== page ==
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Santa Fe Indian Market artist hides tribal symbols in family portraits

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Luanne Redeye (Seneca) works on a painting in her studio at the Santa Fe Art Institute in Santa Fe. (Eddie Moore/Albuquerque Journal)

Luanne Redeye (Seneca) works on a painting in her studio at the Santa Fe Art Institute in Santa Fe. (Eddie Moore/Albuquerque Journal)

ALBUQUERQUE, N.M. — Born and reared on the verdant Seneca Nation, Luanne Redeye slips tribal symbols behind portraits of those she left behind.

Furrows etch her grandmother’s face atop traces of spirals and tendrils veiled in whitewash.

Her uncle stares at a vacant TV screen from his bed, transfixed and alone. Another painting shows a cousin relaxing with a beer in the family garage beneath the chalk mark taggings of the artist and her sisters.

“Edna” is a watercolor by artist Luanne Redeye, the winner of a fellowship from the Southwestern Association for Indian Arts. (Eddie Moore/Albuquerque Journal)

“Edna” is a watercolor by artist Luanne Redeye, the winner of a fellowship from the Southwestern Association for Indian Arts. (Eddie Moore/Albuquerque Journal)

Redeye is accustomed to the rich landscapes of green hills and trees in the tiny town of Salamanca in the Allegany, N.Y., portion of her homeland.

She came to Albuquerque to earn her master’s in fine arts degree at the University of New Mexico.

The memories and faces spill out on both canvas and prints; you’ll find no mountains or pueblos in her work.

Redeye is a 2014 Residency Fellowship recipient from the Southwestern Association for Indian Arts.

From Aug. 22-24, she’ll be showing her paintings and prints in the center of the Plaza at the 93rd Annual Santa Fe Indian Market.

Organizers say the festival brings more than 175,000 collectors and visitors to Santa Fe every August to see and buy everything from pottery to jewelry, paintings, textiles, sculpture and more. More than 1,000 artists snake around the Plaza and its side streets selling their work.

Redeye defines her art as an intersection of autobiography and community, often expressed through portraiture.

It all started with “Beavis and Butt-Head.”

“I wasn’t allowed to watch TV,” she said, her face framed by a froth of black curls. “But I caught a glimpse of ‘Beavis and Butt-Head’ and I drew cartoons and gave them to my friends. At that age, I was really good at seeing something and remembering it later.”

Her drawings won her both praise and awards in high school. But she never seriously considered pursuing art as a career until she attended college at the University of New York/Oswego.

“I took two-dimensional art and drawing and I loved it,” she said. “I could do it well and I’m not a big talker, so I could express myself more easily through images.”

Three rescue cats wander around her apartment, its walls covered in her own prints and paintings.

Her tiny studio consists of a couple of card tables and shelves stuffed with art books, mugs and jars sprouting brushes and plastic storage bins of paint. A carved wooden feather magnet from a powwow reads “Seneca.”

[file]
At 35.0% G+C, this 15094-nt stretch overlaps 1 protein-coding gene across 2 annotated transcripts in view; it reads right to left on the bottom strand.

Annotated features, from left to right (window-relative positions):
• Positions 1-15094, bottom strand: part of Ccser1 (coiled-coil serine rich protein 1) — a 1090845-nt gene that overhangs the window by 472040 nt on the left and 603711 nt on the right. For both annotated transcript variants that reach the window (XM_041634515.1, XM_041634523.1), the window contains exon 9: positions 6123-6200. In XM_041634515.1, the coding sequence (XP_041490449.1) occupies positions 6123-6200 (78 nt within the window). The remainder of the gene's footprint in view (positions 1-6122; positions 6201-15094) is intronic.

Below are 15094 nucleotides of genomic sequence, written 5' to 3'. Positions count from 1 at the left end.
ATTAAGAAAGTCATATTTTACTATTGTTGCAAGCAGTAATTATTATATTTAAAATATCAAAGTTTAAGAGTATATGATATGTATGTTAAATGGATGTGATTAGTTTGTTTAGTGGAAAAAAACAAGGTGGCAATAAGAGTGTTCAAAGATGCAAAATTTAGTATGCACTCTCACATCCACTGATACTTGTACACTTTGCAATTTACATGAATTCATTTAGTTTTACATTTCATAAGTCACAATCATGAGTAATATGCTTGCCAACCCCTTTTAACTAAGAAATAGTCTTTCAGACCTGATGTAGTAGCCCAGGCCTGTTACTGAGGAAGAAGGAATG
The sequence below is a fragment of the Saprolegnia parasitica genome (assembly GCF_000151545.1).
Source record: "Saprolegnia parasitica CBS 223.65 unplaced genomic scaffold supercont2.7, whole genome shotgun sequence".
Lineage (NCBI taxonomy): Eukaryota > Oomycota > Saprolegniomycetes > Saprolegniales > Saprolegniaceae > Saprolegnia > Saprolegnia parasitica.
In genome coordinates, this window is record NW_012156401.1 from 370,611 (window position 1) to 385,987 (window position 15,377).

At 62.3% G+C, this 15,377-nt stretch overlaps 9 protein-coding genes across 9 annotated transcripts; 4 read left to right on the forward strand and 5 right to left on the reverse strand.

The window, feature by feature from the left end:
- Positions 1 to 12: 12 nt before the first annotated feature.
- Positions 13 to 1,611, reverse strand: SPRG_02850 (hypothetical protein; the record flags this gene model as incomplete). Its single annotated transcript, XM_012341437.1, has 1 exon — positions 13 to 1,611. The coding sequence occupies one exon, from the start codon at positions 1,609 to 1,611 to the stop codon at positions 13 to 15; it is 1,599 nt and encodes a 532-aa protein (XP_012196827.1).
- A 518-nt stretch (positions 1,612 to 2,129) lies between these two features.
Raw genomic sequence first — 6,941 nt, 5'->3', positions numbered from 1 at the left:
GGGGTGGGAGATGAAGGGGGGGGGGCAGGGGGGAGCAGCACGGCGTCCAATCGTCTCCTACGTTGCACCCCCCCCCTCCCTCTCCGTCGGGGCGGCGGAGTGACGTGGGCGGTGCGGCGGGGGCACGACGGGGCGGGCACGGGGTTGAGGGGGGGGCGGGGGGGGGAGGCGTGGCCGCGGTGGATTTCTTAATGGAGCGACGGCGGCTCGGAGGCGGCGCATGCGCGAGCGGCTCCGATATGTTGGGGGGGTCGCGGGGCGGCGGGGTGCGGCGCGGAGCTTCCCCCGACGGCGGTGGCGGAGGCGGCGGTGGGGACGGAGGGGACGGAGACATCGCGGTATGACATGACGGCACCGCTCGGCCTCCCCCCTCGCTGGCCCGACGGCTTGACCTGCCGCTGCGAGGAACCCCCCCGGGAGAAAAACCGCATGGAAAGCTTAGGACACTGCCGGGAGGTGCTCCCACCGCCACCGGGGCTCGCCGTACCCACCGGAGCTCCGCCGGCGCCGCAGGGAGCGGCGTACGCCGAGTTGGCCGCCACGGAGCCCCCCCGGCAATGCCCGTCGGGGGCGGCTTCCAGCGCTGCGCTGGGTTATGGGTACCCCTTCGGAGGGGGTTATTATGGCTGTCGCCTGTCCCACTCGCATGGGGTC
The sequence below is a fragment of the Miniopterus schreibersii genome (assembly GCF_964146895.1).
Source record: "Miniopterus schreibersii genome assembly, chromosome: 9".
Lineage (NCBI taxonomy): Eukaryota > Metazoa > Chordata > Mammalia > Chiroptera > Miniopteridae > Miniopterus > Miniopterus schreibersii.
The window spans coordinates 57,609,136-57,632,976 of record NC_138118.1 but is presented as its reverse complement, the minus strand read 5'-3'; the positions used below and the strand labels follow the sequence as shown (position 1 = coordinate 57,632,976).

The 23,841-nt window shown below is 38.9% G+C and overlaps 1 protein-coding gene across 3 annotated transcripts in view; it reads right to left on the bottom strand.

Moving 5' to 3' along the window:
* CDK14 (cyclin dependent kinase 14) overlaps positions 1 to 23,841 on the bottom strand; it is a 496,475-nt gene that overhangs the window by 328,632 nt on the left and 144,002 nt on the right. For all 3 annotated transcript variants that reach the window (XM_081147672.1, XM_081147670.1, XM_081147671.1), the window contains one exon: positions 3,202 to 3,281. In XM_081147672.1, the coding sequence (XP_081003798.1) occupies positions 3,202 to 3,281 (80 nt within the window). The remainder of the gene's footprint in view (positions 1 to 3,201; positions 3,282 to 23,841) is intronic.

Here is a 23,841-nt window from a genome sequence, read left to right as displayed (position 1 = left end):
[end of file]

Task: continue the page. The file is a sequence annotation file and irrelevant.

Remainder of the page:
Her own version of Vermeer’s classic “Girl with a Pearl Earring” leans against one wall.

She teaches art part-time at Central New Mexico Community College; the copy is for a class on the masters.

“I took an oil painting class,” she said. “I just loved the material. I actually liked the smell. My uncle is an oil painter, but he wouldn’t let me touch the paint. And with portraiture, it looks more like skin; it’s translucent.”

When she visits home, she takes photographs to use as portrait templates. Her family and friends are so accustomed to seeing her with a camera that they ignore it.

She applied for the SWAIA fellowship a year ago and learned she had won in March. The award comes with a $2,000 stipend and studio space at the Santa Fe Art Institute.

She’ll be staying in a dorm there until Sept. 30. She hopes to have eight new portraits and several print editions for sale in time for Indian Market.

“Steve” by Luanne Redeye depicts her uncle sitting near the door to his house. (Eddie Moore/Albuquerque Journal)

“Steve” by Luanne Redeye depicts her uncle sitting near the door to his house. (Eddie Moore/Albuquerque Journal)

Despite the stylized but nearly photographic faces in her paintings, she doesn’t consider herself a photo-realist. She usually slightly alters the images in her photographs, rendering them into nonliteral translations.

The painting of her Uncle Steve sitting near the door of his house is a favorite.

“He’s very charismatic and I love that,” she said.

With its clean lines and sparse detail, the portrait of him watching TV with his back to the viewer could almost be called Hopper-esque. She tries to eliminate all references to location.

“I like to keep it ambiguous so people can enter the scene,” she said. “It can be anyone they know.”

Redeye could hold a conversation in her Native language when she graduated from high school, but the words are fading.

“I’m starting to feel more disconnected from back home,” she said. “I’m forgetting some words and traditions. I enjoy going to the feasts here, but it’s not what I’m used to.”

Her grandmother died recently, ceding the deed to the family home to Redeye. She wants to build her own home on the property someday.

Luanne Redeye works on an untitled painting as she prepares to show her work at next weekend’s Santa Fe Indian Market. (Eddie Moore/Albuquerque Journal)

Luanne Redeye works on an untitled painting as she prepares to show her work at next weekend’s Santa Fe Indian Market. (Eddie Moore/Albuquerque Journal)

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